>> A month on from an attack that killed 85 people, Nice is still recovering. On Bastille Day, Mohamed Lahouaiej-Bouhlel plowed a truck into a crow watching fireworks. He was shot dead by police. The so-called Islamic State claimed Bouhlel as one of its members, but police have found no evidence to suggest any links.
Two black banners now hang outside city hall in Nice, listing the names of the dozens killed. A makeshift memorial has been established near the popular Promenade des Anglais where they died. The ease with which Bouhlel reached the pedestrianized promenade has been the focus of security criticisms. Nice is France's most heavily policed urban area.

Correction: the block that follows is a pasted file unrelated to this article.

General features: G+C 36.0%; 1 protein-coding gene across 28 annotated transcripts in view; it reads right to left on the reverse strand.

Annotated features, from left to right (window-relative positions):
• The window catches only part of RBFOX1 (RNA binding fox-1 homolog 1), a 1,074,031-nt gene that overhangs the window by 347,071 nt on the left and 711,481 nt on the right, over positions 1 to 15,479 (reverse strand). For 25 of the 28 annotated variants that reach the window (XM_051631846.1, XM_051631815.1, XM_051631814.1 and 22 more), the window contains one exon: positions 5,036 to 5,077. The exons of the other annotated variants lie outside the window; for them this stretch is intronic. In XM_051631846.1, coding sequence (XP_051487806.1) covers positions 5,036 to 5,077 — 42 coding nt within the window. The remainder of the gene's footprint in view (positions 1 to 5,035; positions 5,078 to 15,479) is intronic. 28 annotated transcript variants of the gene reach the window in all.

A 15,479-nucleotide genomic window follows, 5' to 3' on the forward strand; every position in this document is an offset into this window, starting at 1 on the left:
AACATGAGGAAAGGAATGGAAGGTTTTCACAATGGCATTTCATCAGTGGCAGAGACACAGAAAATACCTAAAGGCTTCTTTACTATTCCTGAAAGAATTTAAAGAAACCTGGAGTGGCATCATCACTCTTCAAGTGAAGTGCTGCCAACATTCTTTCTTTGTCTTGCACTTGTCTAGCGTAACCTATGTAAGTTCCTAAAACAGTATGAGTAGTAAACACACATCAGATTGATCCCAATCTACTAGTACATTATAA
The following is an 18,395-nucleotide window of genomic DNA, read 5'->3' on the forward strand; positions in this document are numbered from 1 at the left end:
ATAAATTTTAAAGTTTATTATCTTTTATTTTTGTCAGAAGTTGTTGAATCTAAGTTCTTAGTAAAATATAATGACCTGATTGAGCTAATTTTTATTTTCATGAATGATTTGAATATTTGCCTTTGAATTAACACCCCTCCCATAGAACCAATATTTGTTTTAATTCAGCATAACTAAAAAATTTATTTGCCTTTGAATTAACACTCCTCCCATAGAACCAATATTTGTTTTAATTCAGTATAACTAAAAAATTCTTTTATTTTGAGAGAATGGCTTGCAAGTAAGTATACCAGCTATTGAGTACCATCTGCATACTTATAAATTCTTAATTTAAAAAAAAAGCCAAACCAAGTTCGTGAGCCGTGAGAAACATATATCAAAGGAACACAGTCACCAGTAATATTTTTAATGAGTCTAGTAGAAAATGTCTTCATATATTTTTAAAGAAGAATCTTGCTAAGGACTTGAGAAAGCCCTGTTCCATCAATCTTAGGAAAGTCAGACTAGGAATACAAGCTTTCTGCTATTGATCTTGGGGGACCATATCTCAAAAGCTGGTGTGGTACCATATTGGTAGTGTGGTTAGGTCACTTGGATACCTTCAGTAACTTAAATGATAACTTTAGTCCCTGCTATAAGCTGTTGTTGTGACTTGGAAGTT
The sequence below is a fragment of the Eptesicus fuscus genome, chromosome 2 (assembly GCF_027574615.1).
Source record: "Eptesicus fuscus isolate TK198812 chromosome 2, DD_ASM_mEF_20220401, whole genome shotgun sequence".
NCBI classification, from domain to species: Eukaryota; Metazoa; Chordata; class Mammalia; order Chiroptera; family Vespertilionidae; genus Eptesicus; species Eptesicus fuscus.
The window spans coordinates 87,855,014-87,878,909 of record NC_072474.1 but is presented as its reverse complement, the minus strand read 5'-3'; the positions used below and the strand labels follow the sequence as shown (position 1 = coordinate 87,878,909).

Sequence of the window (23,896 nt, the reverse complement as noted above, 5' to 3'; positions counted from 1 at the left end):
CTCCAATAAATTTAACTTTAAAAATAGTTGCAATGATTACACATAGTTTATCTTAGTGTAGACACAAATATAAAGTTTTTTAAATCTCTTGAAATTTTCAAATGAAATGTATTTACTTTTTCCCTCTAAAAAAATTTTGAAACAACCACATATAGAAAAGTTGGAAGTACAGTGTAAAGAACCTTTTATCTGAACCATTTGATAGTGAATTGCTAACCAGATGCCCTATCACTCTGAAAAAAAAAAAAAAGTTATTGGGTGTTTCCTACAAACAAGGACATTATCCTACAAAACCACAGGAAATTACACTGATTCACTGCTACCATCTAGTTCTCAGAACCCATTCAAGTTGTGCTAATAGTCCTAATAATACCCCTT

But residents acknowledge that it's impossible to prevent every incident. The attack in the French coastal city came just eight months after gunman killed 130 people in Paris. And weeks later two men killed a priest in a small town in Normandy. On top of the sadness and fear felt by French citizens, a blow to the country's tourism industry is making matters even worse.
Demand for air travel to France continues to drop. Nice has been particularly affected, with bookings to the city down 19% compared with last year.